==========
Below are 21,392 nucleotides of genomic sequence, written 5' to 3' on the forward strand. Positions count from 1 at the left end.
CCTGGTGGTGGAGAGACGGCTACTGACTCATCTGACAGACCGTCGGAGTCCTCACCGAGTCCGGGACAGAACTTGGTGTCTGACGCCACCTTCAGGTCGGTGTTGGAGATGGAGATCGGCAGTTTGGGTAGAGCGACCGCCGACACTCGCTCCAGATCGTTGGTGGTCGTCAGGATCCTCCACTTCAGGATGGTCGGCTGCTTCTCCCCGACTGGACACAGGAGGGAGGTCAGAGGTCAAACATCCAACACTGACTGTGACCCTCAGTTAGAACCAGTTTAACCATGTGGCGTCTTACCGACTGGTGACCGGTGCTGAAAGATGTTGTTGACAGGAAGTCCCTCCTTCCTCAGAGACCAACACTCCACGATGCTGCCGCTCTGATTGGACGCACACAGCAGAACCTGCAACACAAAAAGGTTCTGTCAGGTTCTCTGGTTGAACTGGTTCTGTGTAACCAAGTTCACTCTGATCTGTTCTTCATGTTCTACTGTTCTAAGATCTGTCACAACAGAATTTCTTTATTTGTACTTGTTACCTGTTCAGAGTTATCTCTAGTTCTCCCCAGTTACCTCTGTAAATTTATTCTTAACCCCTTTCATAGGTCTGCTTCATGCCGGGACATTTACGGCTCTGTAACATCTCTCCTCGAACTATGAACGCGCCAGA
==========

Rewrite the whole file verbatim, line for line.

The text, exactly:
Below are 21,392 nucleotides of genomic sequence, written 5' to 3' on the forward strand. Positions count from 1 at the left end.
CCTGGTGGTGGAGAGACGGCTACTGACTCATCTGACAGACCGTCGGAGTCCTCACCGAGTCCGGGACAGAACTTGGTGTCTGACGCCACCTTCAGGTCGGTGTTGGAGATGGAGATCGGCAGTTTGGGTAGAGCGACCGCCGACACTCGCTCCAGATCGTTGGTGGTCGTCAGGATCCTCCACTTCAGGATGGTCGGCTGCTTCTCCCCGACTGGACACAGGAGGGAGGTCAGAGGTCAAACATCCAACACTGACTGTGACCCTCAGTTAGAACCAGTTTAACCATGTGGCGTCTTACCGACTGGTGACCGGTGCTGAAAGATGTTGTTGACAGGAAGTCCCTCCTTCCTCAGAGACCAACACTCCACGATGCTGCCGCTCTGATTGGACGCACACAGCAGAACCTGCAACACAAAAAGGTTCTGTCAGGTTCTCTGGTTGAACTGGTTCTGTGTAACCAAGTTCACTCTGATCTGTTCTTCATGTTCTACTGTTCTAAGATCTGTCACAACAGAATTTCTTTATTTGTACTTGTTACCTGTTCAGAGTTATCTCTAGTTCTCCCCAGTTACCTCTGTAAATTTATTCTTAACCCCTTTCATAGGTCTGCTTCATGCCGGGACATTTACGGCTCTGTAACATCTCTCCTCGAACTATGAACGCGCCAGA